http://nsmnss.blogspo...
Blurring the Boundaries? Ethical challenges in using social media for social science research
Blurring the Boundaries? Ethical challenges in using social media for social science research
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Blurring the Boundaries? Ethical challenges in using social media for social science research

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Presentation UWE Research Ethics Symposium May 24th 2015

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Blurring the Boundaries? Ethical challenges in using social media for social science research

  1. 1. Blurring the Boundaries? Ethical challenges in using social media for social science research Kandy Woodfield Director of Learning
  2. 2. Blurring the boundaries? Social media have blurred the boundaries, leading to a set of linked challenges for researchers:  Methodological (volume, scale, nature of data)  Collaborative (trans/cross disciplinary teams)  Ethical & legal (privacy, ownership, control, power relations)  Capability (requires new skills, tools, frameworks, infrastructure)  Contextual (understanding ‘the social world’)  Synthesis (how do new methods supplant, enhance, augment?)
  3. 3. New Social Media, New Social Science? Innovation Collaboration Inspiration Fresh thinking  Network of methodological innovation  Funded by ESRC (via NCRM) initially  Now in its third year, self-funded, peer led, network leads @  Affiliate organisations from academia, govt and voluntary sector
  4. 4. Aims of the network Innovation Collaboration Inspiration Fresh thinking On & off line community of practice  Forge links across sectors & disciplines  Catalyse debate  Address challenges social media present for social science research  Share approaches, tools & experiences of using social media  Identify good practice  Co-created content & guidance to be shared with the wider community
  5. 5. How it works?  Range of platforms  Twitter: @NSMNSS, #NSMNSS  Blog: http://nsmnss.blogspot.co.uk/  You Tube: www.youtube.com/user/NSMNSS  Conferences  Knowledge exchange events  Methodological projects  Publishing Innovation Collaboration Inspiration Fresh thinking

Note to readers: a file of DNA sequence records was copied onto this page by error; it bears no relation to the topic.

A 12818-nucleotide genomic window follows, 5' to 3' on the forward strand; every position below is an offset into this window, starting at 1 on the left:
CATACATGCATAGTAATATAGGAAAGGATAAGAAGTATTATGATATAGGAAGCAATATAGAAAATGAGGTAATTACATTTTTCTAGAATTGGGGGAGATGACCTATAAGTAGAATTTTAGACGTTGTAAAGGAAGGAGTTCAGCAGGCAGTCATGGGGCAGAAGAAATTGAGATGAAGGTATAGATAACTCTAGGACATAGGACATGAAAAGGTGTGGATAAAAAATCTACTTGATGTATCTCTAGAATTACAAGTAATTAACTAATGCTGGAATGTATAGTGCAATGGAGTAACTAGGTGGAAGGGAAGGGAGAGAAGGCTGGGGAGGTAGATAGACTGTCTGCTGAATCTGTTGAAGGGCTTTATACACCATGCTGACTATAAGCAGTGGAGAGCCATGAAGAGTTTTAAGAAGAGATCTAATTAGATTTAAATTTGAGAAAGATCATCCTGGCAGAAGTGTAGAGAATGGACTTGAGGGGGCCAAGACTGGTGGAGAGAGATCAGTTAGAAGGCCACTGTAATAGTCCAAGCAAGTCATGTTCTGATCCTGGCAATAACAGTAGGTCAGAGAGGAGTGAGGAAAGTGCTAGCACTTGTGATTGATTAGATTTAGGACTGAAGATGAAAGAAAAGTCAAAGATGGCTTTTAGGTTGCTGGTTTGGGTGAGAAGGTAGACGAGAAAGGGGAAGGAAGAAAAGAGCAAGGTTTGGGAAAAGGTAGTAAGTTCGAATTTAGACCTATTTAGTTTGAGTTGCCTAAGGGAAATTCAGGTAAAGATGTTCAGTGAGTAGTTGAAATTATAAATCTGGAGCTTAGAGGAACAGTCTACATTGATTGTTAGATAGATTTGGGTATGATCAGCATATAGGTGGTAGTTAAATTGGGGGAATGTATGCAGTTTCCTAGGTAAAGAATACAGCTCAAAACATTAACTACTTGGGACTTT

6. 6. 70% HE sector 30% other 60% in UK 40% worldwide 3,000+ Twitter community 20 disciplinary fields
  7. 7. Over 18,000 minutes of video watched 3 0nline seminars 2 conferences 7 knowledge exchange seminars 17 twitter chats 140 blog posts So far… 3,900+ video views on You Tube 160, 207blog page views
  8. 8.  Ethical guidelines reviewed  Social media users & researcher’s views explored  Crowd-sourced, book of blogs
  9. 9. What have we learnt about social media for research?  Social media used in most soc sci disciplines  Lots of innovation but disciplinary silos & divides do still exist and are counter-productive to moving social media methodology(ies) forward  No single methodology for social media research – many approaches, many tools, different epistemological stances  Social media is a fast moving world, platforms, data and users change = computational, ethical and capability challenges
  10. 10. New social media, new social science and new ethical issues! Salmon, J. 2013 https://docs.google.com/file/d/0B1-gmLw9jo6fLTQ5X0oyeE1aRjQ/edi What have we learnt? II Persisting uncertainty about whether we are ‘getting it right’  Ethical dilemmas - lack of consistent, relevant guidance, widely varying practices: ‘analogue ethics in a digital age’  What are the big issues?  Avoiding the emperor’s new clothes  Understanding differences between aggregated ‘big data’ and qualitative socme data  Lack of research with users of social media  Lack of engagement with commercial platforms